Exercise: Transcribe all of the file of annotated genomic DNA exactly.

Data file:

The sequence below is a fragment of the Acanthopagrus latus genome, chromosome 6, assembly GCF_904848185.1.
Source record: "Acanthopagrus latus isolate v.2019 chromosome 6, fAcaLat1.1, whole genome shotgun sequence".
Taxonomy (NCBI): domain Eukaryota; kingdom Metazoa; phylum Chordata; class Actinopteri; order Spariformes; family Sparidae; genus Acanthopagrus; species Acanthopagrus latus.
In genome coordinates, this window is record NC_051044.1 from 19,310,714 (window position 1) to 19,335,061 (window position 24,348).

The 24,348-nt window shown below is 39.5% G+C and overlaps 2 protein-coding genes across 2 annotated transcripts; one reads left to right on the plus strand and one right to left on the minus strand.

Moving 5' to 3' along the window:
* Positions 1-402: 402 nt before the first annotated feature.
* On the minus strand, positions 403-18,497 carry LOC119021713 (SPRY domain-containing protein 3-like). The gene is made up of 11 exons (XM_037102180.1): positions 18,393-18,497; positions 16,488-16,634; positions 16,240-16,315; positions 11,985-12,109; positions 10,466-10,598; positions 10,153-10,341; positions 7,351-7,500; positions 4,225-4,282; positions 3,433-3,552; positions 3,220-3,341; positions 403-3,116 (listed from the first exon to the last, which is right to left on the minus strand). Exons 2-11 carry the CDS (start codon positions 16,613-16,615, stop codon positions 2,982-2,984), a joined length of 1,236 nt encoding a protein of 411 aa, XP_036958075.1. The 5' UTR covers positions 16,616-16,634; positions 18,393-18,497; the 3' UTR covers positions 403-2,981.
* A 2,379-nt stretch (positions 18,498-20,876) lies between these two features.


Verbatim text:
The sequence below is a fragment of the Acanthopagrus latus genome, chromosome 6, assembly GCF_904848185.1.
Source record: "Acanthopagrus latus isolate v.2019 chromosome 6, fAcaLat1.1, whole genome shotgun sequence".
Taxonomy (NCBI): domain Eukaryota; kingdom Metazoa; phylum Chordata; class Actinopteri; order Spariformes; family Sparidae; genus Acanthopagrus; species Acanthopagrus latus.
In genome coordinates, this window is record NC_051044.1 from 19,310,714 (window position 1) to 19,335,061 (window position 24,348).

The 24,348-nt window shown below is 39.5% G+C and overlaps 2 protein-coding genes across 2 annotated transcripts; one reads left to right on the plus strand and one right to left on the minus strand.

Moving 5' to 3' along the window:
* Positions 1-402: 402 nt before the first annotated feature.
* On the minus strand, positions 403-18,497 carry LOC119021713 (SPRY domain-containing protein 3-like). The gene is made up of 11 exons (XM_037102180.1): positions 18,393-18,497; positions 16,488-16,634; positions 16,240-16,315; positions 11,985-12,109; positions 10,466-10,598; positions 10,153-10,341; positions 7,351-7,500; positions 4,225-4,282; positions 3,433-3,552; positions 3,220-3,341; positions 403-3,116 (listed from the first exon to the last, which is right to left on the minus strand). Exons 2-11 carry the CDS (start codon positions 16,613-16,615, stop codon positions 2,982-2,984), a joined length of 1,236 nt encoding a protein of 411 aa, XP_036958075.1. The 5' UTR covers positions 16,616-16,634; positions 18,393-18,497; the 3' UTR covers positions 403-2,981.
* A 2,379-nt stretch (positions 18,498-20,876) lies between these two features.